US Symbols: Tech Meet Art

After learning about the three branches of government, my students were ready to move on to learning about the symbols in the United States that mean so much to us as Americans.  I took this opportunity to also get my students working collaboratively on Google Slides.  
We began by pulling out our social studies books and reading about the various symbols that have made an impression on our American culture.  Things like the Statue of Liberty, the bald eagle, the White House, and even holidays such as Veteran's Day, were all symbols that featured in our reading.  

I then paired my students up and assigned them one of the US Symbols.  The kids were asked to create a Google Slide in which they both were added on (basically, one student started the slide.  Then she shared the slide with her partner using the partner's email address.  That slide then showed up in the partner's Google Drive and both students could work on it at the same time.)  Once the slide was created and shared, I told the students that each slide needed to contain the following:
10 facts about the assigned symbol (facts related to that object as a symbol)
One picture of the symbol
A large title naming the symbol

The rest (fonts, backgrounds, colors, etc) was up to them.  To insure the kids found appropriate  information about the symbols, I told the kids to search google with "Statue of Liberty for kids".  Adding on the "for kids" at the end helped more kid-friendly websites pop up.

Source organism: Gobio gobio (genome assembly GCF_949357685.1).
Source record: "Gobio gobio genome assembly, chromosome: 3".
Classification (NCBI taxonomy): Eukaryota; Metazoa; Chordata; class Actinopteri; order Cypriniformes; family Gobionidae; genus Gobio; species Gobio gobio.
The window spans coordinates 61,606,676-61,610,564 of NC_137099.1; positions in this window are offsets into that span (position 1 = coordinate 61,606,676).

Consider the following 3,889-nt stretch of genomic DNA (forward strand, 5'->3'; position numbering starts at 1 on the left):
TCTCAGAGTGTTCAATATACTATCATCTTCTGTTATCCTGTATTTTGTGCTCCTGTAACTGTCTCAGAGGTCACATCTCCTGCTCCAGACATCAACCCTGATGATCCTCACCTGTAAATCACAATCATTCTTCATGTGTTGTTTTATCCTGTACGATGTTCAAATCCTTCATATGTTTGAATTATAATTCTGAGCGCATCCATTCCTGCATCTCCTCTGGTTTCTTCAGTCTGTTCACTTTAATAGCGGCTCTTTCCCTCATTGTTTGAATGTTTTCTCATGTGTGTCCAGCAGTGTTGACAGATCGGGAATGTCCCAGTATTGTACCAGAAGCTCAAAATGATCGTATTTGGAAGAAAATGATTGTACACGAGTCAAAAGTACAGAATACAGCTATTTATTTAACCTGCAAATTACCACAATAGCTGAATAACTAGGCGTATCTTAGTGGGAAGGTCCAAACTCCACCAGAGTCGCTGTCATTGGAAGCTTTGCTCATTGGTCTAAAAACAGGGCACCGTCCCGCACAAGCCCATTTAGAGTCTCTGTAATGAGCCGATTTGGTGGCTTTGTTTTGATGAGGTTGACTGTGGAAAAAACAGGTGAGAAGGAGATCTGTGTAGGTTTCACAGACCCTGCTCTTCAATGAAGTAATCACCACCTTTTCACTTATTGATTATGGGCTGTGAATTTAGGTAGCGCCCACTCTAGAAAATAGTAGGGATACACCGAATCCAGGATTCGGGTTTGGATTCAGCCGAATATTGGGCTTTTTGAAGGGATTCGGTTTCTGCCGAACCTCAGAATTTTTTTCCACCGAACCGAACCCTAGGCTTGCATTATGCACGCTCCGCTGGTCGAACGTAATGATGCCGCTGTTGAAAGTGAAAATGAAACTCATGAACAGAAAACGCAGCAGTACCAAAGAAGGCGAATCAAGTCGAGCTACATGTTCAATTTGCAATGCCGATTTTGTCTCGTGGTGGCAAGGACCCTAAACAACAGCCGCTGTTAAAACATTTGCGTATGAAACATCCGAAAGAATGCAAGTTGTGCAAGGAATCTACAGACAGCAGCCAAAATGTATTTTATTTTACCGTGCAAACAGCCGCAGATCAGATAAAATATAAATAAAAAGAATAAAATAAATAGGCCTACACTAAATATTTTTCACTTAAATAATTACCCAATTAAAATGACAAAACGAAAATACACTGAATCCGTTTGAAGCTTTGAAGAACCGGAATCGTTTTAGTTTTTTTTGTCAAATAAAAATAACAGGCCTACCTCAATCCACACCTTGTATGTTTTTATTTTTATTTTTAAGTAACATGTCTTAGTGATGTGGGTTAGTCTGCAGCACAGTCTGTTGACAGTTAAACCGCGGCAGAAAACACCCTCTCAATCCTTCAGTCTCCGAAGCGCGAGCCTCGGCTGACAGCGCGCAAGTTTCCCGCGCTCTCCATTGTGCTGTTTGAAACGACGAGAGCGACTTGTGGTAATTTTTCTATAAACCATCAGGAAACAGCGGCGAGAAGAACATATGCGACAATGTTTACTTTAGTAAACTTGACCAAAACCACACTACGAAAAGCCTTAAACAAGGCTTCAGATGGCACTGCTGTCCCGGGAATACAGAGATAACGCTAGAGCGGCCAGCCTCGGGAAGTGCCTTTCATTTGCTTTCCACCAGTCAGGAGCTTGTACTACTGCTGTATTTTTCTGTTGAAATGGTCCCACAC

The kids worked together, on their own computers, looking up information and transferring it to the slide.  I am SO impressed with their skill at maneuvering from tab to tab and getting the proper information on the slide.  Since this was my third graders' first time collaboratively working on a slide, we did have to have several conversations about not deleting the work of others and helping each other as we were working.

After the slides were complete (which took about 3 days of work), I gave each group a clip art of their symbol (or something that would represent their symbol -- like fireworks for the Fourth of July) and some construction paper.  Working together on the same clipart, the kids created a tear art mosaic of that US Symbol.  They just used glue stick and construction paper.  The kids LOVED this part and it made for a cute art add-on to the research.

The final part of this was sharing out their information to the class.  They got to work on their speaking and listening skills too.  All in all, this was a great way to get social studies, research, tech, and art into our classroom.  

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